Cycling… Gah!

In other news. Marshaling at a cycling race can be terrible.

These cyclists woosh past at hair-raising speeds. The roads were closed to traffic along the cycling course. You’d think pedestrians would, for the most part, see the barriers, the Gardai (police) and high-visibility-vest-clad marshals and realise maybe they should be careful crossing the street. And do it quickly.

You’d be wrong.

For the most part, people needing to cross the street were good about it, but there always has to be a few nuts in the fruitcake. I suspect I might be too anal about this, as I am in such awe of the racing cyclists. But even taking my overly developed respect for the race into account, there were a few complete idiots out there last night.

One guy seemed to have a few drinks in him already. He ignored my warning that there was a group of cyclists coming really fast. Instead of waiting just ten, twenty seconds for them to pass, he staggered across the street in a small gap between one clump of cyclists and another. From where I stood, it looked like a close thing.

Another who stands out in my memory was a woman in a dress that had aspired to be a shirt before it changed careers. Its cousin would be the skirt that applied for a job as a belt, but was considered a tad too wide. (I am trying to say the dress was very short.) She tottered across the street on heels that had been stilts in a previous life. I watched, heart in mouth, the whirr of approaching cyclists in my ears as they came down the alley before the S-bend where I stood. I know there was probably a bigger gap between her making it to the pavement and the next group of bikes zooming past than it seemed to me, but from my harassed point of view she only just made it.

Other things I did was to chat enthusiastically to a taxi driver, with a big disclaimer that my knowledge of this sport is woeful; give directions to several people; and help one pair to find the nearest hotel.

That felt good. I remembered a day long ago, when only a spit away from where I was last night someone asked me to direct them somewhere. I grinned and said: “I suppose I need only speak for you to understand why you’re asking the wrong person.” Hearing the accent, they laughed and moved on to find a local. I felt a bit odd, because I realised the guy probably thought I was a tourist like him. I almost ran after him to say I lived in Dundalk, it was just…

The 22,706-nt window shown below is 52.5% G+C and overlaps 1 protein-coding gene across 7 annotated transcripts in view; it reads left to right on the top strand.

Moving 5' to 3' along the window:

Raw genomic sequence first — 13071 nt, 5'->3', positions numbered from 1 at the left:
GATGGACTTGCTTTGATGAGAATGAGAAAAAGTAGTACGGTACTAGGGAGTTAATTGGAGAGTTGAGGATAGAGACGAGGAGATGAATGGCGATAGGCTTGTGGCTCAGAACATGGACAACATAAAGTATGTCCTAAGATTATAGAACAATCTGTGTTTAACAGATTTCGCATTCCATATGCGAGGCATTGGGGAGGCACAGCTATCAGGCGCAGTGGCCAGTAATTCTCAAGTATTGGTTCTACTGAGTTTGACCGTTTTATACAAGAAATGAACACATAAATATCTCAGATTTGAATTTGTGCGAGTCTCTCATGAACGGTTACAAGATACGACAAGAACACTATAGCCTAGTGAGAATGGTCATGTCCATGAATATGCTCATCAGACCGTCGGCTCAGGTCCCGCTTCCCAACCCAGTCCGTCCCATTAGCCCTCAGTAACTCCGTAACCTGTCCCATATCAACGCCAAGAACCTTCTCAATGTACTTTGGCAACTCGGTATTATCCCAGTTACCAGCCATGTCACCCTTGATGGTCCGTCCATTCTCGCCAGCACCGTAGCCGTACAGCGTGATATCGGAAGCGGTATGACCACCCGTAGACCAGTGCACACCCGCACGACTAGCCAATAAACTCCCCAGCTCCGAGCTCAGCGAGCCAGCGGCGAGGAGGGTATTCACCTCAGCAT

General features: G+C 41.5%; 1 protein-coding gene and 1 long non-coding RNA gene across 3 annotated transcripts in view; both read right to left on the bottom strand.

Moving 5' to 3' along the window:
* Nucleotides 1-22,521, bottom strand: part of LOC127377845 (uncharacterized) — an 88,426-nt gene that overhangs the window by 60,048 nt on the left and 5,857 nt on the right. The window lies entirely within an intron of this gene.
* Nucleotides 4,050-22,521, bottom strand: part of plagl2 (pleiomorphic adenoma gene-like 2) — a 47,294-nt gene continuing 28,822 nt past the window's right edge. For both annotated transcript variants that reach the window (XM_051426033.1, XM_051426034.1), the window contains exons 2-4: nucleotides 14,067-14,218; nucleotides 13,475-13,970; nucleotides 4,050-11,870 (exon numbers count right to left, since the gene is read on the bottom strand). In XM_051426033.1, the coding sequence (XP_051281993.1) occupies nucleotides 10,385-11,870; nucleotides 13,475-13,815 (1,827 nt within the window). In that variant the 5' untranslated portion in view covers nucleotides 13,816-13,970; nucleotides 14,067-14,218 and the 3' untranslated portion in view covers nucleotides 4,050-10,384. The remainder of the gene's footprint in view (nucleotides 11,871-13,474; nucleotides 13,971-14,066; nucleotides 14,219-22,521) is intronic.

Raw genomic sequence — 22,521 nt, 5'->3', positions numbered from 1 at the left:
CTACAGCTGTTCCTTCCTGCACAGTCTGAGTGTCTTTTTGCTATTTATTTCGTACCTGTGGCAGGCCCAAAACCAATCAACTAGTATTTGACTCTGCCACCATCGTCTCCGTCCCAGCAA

Now I’m a local, and it feels good to be part of this town as much as any foreigner can be so. Wel, I’m at least local enough to be able to tell people how to get to where they need to go in Dundalk.

Most of the time.


View from the Rear Part Two

This is a continuation of this post, which you really should read first if you want to make any sense of what follows.

Thanks to the kind efforts of a lady called Nuala, who calmed me and assured me it was fine, I managed to overcome my ego and do my thing.  I didn’t finish the race – having only trained three weeks at that point, I hadn’t intended to, I wanted to get a feel for what it would be like – and copped out after the bike leg.  And even though it was part of the plan, falling out felt like a betrayal, like a slunking off.  I was starving, so I went into the pub for tea and sandwiches.  I got a few looks from the hard men at the tables, and they all said to me: you didn’t finish*.  You don’t deserve these sandwhiches, that cup of tea.  I would finish the next one, I vowed.  And so, I did.

I finished it so long after everyone else, that the long horizontal poles on which the bikes are hung in the transition area, were all packed away.  Not another bicycle was in sight – well, except for the mountain bike with which the only person slower than me had tackled the race.

Let me tell you, there is no feeling as awful as the one of crossing the finish line to no other sound than that of your own laboured breathing, getting handed a slip of paper with your time on by a guy of few words who you can almost hear thinking: ‘finally’, scraping together your gear in an abandoned, quiet parking lot, then slinking to your car to pack it away.   Continue reading

View from the Rear Part One

This all started with a bread board.  I stood behind a group of exceptional humans as I contemplated the fact.  They were special because they were all made from bone, sinew, and muscle.  Especially muscle.  Fat?  Nah.  Fat cells disintegrated on contact with these people.  I got thinner just standing near them.  My cycling shorts and running shoes were little more than a disguise: I was an impostor here.  My cotton tee shirt came closer to the truth, bearing the legend: “Pete Puma’s Super Intelligence Serum – favoured by morons everywhere”.

I can’t say for sure what went through their heads as we waited for the ‘start’ signal that would mark the beginning of the race, but I can guess.  I’m sure it was serious stuff, like a mental visualisation of them running the 3.2km course through the rural paths near Dundalk where the race took place, making a smooth change from runners to cycling shoes, pedalling hard and efficiently through the 17km cycling leg, then repeating the 3.2km run and finishing strong.  Maybe some were thinking of the person they wanted to beat this time, pictured themselves passing him or her and crossing that magic finish line first.

I’m not entirely sure if anyone else was pondering the profound influence of bread boards.

Continue reading